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10. Dalmatian

The Dalmatian is a medium-sized dog in the working group that range in size from 45 to 60 pounds. Predominantly these dogs have a short, dense, glossy coat that is white with either black or brown spots. The exact origin of the Dalmatian is not known. This breed is been used as a carriage, guarding as well as cargo dog, since the late 18th century. The Dalmatians are very reserved with other dogs and hence needs to be socialized right from the puppy stage. They are child-friendly but are seen to develop some behavioral issues if enough attention is not given by their master. These energetic dogs need a good place to release some of their energy.

11. Siberian Husky

Siberian Huskies are one of the most popular gentle dog breeds on the planet. But experts group them as aggressive dogs.

They require a ton of exercise and stimulation. The temperament of a Husky is very close to that of the wolf hence they are unpredictable. This breed is famous for its stubbornness and dominance hence are very difficult to control and a pet parent needs to keep them busy all times.

12. Dogo Argentino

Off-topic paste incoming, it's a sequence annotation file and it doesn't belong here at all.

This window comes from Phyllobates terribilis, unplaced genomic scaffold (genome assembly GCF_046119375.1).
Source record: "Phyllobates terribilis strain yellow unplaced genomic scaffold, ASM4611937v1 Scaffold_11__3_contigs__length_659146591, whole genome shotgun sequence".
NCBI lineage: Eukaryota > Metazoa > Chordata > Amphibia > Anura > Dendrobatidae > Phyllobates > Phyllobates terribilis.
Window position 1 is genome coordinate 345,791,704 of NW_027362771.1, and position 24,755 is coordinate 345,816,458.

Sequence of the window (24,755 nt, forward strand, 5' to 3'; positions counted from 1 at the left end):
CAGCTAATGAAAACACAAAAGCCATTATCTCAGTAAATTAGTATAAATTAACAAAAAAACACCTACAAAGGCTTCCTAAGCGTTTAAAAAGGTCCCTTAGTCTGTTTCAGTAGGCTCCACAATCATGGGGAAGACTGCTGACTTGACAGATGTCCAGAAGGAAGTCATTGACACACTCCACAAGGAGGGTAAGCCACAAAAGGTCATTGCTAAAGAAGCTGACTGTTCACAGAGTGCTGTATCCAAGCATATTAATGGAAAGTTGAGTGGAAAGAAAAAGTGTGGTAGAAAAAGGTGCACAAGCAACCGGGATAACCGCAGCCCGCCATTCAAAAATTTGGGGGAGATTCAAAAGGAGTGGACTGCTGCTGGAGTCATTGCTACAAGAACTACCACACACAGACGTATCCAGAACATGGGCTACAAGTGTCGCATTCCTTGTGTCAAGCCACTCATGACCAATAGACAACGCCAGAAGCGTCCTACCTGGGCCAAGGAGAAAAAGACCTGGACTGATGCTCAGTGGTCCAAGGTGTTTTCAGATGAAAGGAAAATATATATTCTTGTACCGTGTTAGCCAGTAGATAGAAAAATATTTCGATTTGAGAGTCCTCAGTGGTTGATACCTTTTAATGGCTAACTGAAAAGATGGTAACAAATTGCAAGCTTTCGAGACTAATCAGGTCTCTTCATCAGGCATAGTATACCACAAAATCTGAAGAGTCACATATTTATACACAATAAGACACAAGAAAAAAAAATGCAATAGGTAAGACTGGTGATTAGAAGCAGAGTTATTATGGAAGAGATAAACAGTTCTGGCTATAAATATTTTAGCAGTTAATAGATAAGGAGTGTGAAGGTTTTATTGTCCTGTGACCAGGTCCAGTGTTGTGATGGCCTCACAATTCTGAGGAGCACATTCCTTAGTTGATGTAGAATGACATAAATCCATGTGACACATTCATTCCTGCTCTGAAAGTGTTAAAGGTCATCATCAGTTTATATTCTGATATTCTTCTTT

Dogo Argentino is a white, muscular dog breed from Argentina that has been banned as a pet in countries like the UK as well as many others for its aggression.

This dog was originally bred for big game hunting such as puma and boar. These beautiful canines are unsuitable for city dwellers due to their wild side appearance. Dogo Argentino is a great and powerful hunting dog but needs an expert handler right from the puppy stage.

13. Bull Mastiff

Bull Mastiff is an extra-large and strong breed that is extremely loyal to its family. This dog breed requires an expert handler who can dominate and train them. If not, this dog creates havoc in the surroundings. Socialization and training are very important for this canine to refrain from turning it into the most aggressive dog.

14. Alaskan Malamute

Alaskan Malamute is another wolf-like dog that is related to the famous Siberian Husky dog breed but is much larger in size and personality. This pooch is more aggressive than Huskies and many pet parents face a lot of troubles with this breed. These dogs become bored without extensive workouts hence are seen to become destructive. Alaskan Malamutes are unreliable watchdogs that are very difficult to train. With a high prey drive, it is difficult to keep any pets around these four-legged canines.

15. Rottweiler

The Rottweiler is a strong dog that was originally bred for herding and guarding. To date, this dog is being ranked as one of the scariest dogs on the planet due to dog bite statistics.

This working breed is very aggressive if neglected, abused or not dominated by the pet parents. Socialization and training at an early age play a pivotal role in making the Rottie get on smoothly with other dogs, people, and pets. Being cautious with all the training is a point that all pet lovers, as well as pal parents, need to ponder.

16. German Shepherd